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Tom Rothamel is an embedded systems engineer who spends his free time working on Ren’Py, a visual novel engine written in Python. Ren’Py allows you to write interactive fiction experiences and deploy them across desktop and mobile platforms. By creating a purpose-built DSL for describing the interactions, users of Ren’Py can focus on crafting polished experiences without fighting through the vagaries of programming languages, while still providing access to the internals when necessary. Listen to our interview with Tom to learn more about this long-running project and what makes it so interesting.
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- We are recording today on October 19th, 2015 and your hosts as usual are Tobias Macey and Chris Patti
- Today we are interviewing Tom Rothamel about RenPy
Interview with Tom Rothamel
- How did you get introduced to Python?
- What is Ren’Py and what was your inspiration for starting it?
- I noticed that Ren’Py supports a number of different styles of gameplay. Can you explain the differences between interactive fiction, kinetic fiction and RPGs?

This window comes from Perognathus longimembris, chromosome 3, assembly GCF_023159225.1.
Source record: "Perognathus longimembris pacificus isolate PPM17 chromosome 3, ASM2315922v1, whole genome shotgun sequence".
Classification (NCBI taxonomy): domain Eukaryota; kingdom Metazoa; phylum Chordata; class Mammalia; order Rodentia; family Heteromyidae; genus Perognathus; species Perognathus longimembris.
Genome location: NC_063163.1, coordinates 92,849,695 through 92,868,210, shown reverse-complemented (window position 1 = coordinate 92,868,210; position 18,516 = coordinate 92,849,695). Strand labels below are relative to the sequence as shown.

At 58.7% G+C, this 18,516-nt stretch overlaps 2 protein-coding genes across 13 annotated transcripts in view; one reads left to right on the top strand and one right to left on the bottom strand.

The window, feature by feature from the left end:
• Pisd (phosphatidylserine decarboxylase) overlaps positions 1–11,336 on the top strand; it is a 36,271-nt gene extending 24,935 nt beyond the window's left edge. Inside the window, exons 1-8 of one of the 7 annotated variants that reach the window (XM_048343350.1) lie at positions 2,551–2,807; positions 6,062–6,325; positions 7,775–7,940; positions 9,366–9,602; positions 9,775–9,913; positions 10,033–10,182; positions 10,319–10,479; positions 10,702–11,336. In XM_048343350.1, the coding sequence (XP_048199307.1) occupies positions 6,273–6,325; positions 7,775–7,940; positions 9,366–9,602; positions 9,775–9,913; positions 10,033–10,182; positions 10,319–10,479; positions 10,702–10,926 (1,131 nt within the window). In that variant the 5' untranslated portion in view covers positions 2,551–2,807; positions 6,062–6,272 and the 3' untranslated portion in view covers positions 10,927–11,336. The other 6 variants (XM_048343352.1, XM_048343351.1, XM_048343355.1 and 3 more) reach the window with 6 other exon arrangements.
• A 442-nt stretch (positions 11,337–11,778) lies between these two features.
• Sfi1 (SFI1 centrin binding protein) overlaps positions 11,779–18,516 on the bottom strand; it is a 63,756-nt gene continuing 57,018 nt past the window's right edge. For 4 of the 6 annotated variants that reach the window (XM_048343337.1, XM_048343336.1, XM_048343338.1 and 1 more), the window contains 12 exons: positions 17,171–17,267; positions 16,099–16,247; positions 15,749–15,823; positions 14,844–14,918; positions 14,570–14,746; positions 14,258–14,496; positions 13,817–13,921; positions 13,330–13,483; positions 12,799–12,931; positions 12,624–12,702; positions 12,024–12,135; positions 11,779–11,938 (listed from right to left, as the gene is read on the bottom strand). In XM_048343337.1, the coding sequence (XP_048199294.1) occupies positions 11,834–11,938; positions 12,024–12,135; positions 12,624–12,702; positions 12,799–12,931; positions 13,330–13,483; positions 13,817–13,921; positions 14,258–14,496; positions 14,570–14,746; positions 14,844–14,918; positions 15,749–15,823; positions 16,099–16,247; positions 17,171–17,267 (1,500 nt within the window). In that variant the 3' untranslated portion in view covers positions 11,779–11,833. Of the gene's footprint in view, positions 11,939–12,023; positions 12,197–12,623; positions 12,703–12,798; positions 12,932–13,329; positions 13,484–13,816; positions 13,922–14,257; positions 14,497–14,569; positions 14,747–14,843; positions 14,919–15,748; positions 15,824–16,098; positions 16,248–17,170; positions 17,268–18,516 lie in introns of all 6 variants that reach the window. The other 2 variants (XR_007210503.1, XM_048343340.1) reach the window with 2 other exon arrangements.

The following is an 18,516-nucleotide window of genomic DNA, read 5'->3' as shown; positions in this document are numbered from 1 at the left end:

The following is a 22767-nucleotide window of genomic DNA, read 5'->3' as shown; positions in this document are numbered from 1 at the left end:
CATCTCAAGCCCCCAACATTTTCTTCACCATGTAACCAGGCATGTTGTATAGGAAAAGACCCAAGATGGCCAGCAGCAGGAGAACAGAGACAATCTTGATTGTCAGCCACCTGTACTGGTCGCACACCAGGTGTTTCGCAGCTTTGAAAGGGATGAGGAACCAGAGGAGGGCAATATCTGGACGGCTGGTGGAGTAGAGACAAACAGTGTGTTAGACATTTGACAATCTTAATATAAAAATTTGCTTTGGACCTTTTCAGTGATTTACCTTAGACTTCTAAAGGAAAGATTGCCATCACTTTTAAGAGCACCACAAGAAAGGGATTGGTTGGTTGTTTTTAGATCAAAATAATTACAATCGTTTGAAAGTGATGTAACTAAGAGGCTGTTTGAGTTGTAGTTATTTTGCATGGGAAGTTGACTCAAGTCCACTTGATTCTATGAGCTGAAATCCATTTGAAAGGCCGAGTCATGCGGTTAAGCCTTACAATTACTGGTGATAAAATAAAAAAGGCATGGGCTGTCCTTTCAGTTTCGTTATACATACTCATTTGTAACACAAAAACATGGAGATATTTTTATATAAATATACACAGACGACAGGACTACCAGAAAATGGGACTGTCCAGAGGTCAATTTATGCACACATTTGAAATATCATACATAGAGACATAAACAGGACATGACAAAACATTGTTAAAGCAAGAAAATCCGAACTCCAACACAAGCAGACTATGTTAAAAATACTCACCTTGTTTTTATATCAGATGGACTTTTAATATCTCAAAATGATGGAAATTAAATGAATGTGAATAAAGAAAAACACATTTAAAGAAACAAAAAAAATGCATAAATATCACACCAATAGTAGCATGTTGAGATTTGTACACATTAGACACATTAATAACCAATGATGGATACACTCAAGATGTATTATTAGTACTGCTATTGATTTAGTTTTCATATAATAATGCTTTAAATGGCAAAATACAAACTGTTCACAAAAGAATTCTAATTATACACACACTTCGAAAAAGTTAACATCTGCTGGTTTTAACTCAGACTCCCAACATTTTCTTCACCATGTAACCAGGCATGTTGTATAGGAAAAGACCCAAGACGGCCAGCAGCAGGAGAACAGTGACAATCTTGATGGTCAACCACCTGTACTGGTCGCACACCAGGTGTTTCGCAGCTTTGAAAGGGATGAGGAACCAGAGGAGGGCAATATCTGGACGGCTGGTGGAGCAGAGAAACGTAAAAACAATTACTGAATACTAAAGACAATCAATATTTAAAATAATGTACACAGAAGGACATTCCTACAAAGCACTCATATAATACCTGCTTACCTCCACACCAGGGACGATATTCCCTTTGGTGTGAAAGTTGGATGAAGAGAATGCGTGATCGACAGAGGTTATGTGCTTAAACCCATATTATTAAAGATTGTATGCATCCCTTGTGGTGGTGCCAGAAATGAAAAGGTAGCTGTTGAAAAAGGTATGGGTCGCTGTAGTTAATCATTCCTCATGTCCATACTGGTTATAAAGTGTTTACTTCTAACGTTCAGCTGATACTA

- I notice that RenPy has clearly been around a while (Some of the games for OSX are PowerPC binaries!) – what problems have you encountered maintaining such a long lived project and keeping it current?
- What libraries does Ren’Py leverage and how did you go about selecting them to allow for cross-platform development and deployment?
- What underlying Python graphics toolkit does RenPy use for display, and how did that choice affect RenPy’s design?
- While reading through the quickstart in the documentation I noticed that there is a special syntax that you have created for defining the dialog and narratives. Can you explain how you created the DSL for building the storylines?
- It feels to me like RenPy was heavily inspired by the JRPG genre and as such there are games where sex plays a prominent role(I noticed a mention of Hentai in the docs), which is less readily accepted in the west. Have you ever encountered any pushback on this issue?
- I noticed that some of the games that were created with Ren’Py are available on the Steam platform. What elements of the Ren’Py project lend themselves to producing games with enough polish to be published on such a mainstream platform?
- If you were just starting out today implementing RenPy, would you still use Python? Why?